Never have I been so happy to be an American, never so proud to look at my daughter, Mimi, who is almost seven, and say to her, “remember this night for as long as you live. Tonight Americans have done something extraordinary, historic, brave, and long-overdue. We have elected a president who isn’t white.”
The story of Obama’s election is a gift for Mimi and her sisters. They’re not white either, and an Obama presidency will be a reminder to them that, when our nation is functioning properly (which, by no means is all of the time), a person need not be white to enjoy the limitless possibilities this land has to offer.
The election of Barack Obama is no less important for me and for my wife and for our son who, like us, is white. By electing Barack Obama, Americans have rejected the sin of racism. The Obama presidency will not erase the stain of America’s record on race—it cannot undue slavery, Jim Crow, or the Chinese Exclusion Act—but it will tear down some of the barriers that limit some of us and separate all of us, and for that, I am proud.
I am proud also because the election of Barack Obama restores America’s leadership role in the international community. For too long, the United States, when it has led the world, has led in the wrong direction. We’ve led the world’s financial markets into recession, we’ve led the world into an idiotic war in Iraq, and while waging that war, we’ve led the world away from the international laws and agreements that attempt to mitigate the cruelty of war; we’ve led the world in conspicuous consumption and in cultural expressions that pander to the lowest common denominator. For most of my adult life, but especially during the last eight years, the American legacy has been one of air-headed, concupiscent, war mongering. Now Americans, listening to our better angels, have done something no military superpower or international economic powerhouse has ever done: we’ve handed the tiller of State to someone who is from a racial and ethnic minority community.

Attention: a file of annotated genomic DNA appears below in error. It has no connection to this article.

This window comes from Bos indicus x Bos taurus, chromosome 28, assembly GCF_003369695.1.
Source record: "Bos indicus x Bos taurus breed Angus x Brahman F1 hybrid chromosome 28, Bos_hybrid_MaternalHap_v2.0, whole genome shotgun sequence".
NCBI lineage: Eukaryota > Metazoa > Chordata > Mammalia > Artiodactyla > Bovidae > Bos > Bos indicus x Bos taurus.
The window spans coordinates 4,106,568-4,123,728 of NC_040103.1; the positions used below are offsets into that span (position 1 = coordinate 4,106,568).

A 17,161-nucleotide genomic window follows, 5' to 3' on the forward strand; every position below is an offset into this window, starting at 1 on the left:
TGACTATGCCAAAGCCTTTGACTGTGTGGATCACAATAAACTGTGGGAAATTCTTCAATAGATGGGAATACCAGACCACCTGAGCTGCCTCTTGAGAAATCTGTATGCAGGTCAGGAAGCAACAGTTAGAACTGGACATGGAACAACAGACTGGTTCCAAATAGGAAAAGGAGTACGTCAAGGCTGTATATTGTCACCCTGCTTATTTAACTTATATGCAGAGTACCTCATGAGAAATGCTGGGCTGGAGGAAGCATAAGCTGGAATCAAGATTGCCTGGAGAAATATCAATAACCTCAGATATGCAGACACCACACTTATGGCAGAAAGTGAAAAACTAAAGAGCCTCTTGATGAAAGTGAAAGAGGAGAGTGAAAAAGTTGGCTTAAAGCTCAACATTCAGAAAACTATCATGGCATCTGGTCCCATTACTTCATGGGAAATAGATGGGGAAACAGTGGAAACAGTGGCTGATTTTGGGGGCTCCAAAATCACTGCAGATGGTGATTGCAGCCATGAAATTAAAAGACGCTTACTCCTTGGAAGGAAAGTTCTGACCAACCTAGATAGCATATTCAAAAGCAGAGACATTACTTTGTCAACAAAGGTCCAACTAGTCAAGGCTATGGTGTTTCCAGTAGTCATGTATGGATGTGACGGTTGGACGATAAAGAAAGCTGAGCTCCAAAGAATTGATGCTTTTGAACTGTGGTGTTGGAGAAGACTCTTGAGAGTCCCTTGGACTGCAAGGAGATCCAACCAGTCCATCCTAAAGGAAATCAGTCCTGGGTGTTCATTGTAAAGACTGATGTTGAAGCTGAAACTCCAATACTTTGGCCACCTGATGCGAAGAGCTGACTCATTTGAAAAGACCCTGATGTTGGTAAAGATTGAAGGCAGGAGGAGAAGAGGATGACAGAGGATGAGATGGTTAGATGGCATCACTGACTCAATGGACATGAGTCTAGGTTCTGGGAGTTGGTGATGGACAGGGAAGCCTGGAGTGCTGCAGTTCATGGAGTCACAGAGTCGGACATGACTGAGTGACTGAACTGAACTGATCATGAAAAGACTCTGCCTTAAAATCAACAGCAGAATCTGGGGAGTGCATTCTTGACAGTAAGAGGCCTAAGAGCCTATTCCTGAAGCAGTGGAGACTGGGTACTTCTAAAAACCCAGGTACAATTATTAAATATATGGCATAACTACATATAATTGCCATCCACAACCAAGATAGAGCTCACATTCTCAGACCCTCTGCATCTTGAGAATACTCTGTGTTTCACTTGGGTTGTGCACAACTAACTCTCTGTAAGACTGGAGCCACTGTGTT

This is good not just for America. It is good for a planet where ethnic conflict is on the rise. The election of an American president who is black won’t be a magical fix, but it may make a few people stop and think: if folks in the United States can overcome the legacy of slavery and segregation to elect a President with African blood, perhaps we can look past the pain of our historical divisions too.
It’s a dream, to be sure, but then, two years ago the thought that a black man named Barack Hussein Obama might be greeted by a military band playing “Hail to the Chief” was beyond hallucinatory.
Sometimes dreams do come true.